Following the abject disappointment of Possession: A Romance, and wanting a book in which to lose myself, I decided to pick up The Shadow of the Wind by Carlos Ruiz Zafón, mainly because he has a bunch of other novels and if I didn’t find him wanting on this occasion, I was set up for reading material until after Christmas.
I’ve actually read The Shadow of the Wind before, and somewhere about the temporary bases of my life, there is a copy of it, probably still sporting a Richard and Judy Book Club sticker. What I remember most about the book is the feeling of exhaustion on completion; a book that I wanted never to stop. What I could not remember was the plot; and maybe this is understandable; I am reasonably sure it is nine or ten years since I read it. Why that gap exists I don’t know; whenever I have seen the book on someone’s bookshelf, I have only felt some sort of distant love for a journey I took, once. What I was looking for in the past few days was that journey, again. It did not disappoint.
A look at the Goodreads and Amazon reviews for this book reveal that it is more highly thought of than Possession, with 4.3 from Amazon on 811 reviews, and a 4.21 from well over 210,000 ratings from Goodreads, which are orders of magnitude more than rated Possession by the time I got to it last week. People have clearly loved this book on a scale which was not really the case for the AS Byatt. Sometimes, it’s hard to understand why.
For me, the over-riding question is this: how does a 17 year old Spanish boy in a post Civil War Spain seem so much more real than a pair of current day academics, particularly given the increasing profile of academic poverty and lack of tenure all across the world? Logically, you’d have to assume that books with some connection to your current reality might have a greater hook in believability; livability…
I really don’t know how to work that question out. All I know is that when I read this book, it is so utterly compelling that the rest of the world fades into grey. I have no idea what has happened outside the pages of this book for the last 24 hours.
Credit for this isn’t Zafón’s alone; I have yet to read the book in Spanish and the English edition has been expertly translated by Lucia Graves. I owe a lot to her. My life would be the poorer without this book.
In one respect, I am pretty sure that originally, I was drawn to this book by the pretext of the book; the idea of there being a vast library of books from which I could choose one; one for myself. What I would not have given for such a library as a child. Many twisting aisles of bookshelves, with many books of intriguing title. When I think of the Cemetery of of Lost Books, it is a world that I have created for myself. One of the core concerns I had with the film adaptations of the Harry Potter books and the Lord of the Rings trilogy was a desperate fear that the Others’ worlds, the Others who who had the ability and wherewithal to bring Their Hogwarts to life, would ruin the world I had created for myself; I would have the exact same fear with this.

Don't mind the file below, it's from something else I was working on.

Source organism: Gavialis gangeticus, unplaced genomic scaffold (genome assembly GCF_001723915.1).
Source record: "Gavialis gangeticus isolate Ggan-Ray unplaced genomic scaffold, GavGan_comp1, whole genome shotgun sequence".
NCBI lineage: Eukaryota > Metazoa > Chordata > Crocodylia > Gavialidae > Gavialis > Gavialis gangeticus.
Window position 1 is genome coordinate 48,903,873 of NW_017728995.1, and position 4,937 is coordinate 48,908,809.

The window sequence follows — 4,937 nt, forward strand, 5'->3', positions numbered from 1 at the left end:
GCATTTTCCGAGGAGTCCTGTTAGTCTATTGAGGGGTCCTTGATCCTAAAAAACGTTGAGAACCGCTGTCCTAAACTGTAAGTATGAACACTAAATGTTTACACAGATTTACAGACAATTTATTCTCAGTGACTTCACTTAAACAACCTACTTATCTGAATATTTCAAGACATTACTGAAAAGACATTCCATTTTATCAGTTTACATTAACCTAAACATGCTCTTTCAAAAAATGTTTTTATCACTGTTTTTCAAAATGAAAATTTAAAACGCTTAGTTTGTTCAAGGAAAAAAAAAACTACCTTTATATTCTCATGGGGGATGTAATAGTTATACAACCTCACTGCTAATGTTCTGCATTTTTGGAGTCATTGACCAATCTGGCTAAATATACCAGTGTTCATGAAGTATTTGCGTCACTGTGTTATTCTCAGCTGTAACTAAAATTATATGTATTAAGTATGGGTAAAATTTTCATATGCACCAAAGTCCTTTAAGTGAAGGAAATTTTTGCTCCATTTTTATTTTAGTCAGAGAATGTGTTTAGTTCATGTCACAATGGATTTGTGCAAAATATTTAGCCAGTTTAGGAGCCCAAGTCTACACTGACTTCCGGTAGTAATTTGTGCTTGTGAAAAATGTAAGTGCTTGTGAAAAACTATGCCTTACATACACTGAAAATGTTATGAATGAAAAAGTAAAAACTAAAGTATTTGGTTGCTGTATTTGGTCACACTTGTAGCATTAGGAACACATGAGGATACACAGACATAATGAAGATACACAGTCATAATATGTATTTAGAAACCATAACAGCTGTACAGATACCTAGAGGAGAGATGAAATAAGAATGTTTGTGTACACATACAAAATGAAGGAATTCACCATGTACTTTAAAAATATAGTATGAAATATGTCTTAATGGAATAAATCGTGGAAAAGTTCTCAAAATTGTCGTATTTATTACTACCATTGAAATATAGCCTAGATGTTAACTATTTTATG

A book which transports you, and builds itself inside your mind, every brick, every pane of glass, and every pile of books is something special. Something which takes you away, and sketches a broad world inside your mind…for all the books that exist in the world, there are few enough which do this. I read this book almost as pages of soft pencil sketches drawn in front of me, a book that comes to me in stunningly drawn artworks, and not words. I probably could not read this book and try to find it in today’s Barcelona because today’s Barcelona is not in the broad pencil sketches which haunt my mind even now. The Barcelona of The Shadow of the Wind is my Barcelona, every stone laid by my imagination.
Everyone has their own book which touches their lives in such a way that to pick it up is to travel without wings or wheels. For me, at this time and this place, and at a previous time and other place, it has been this book.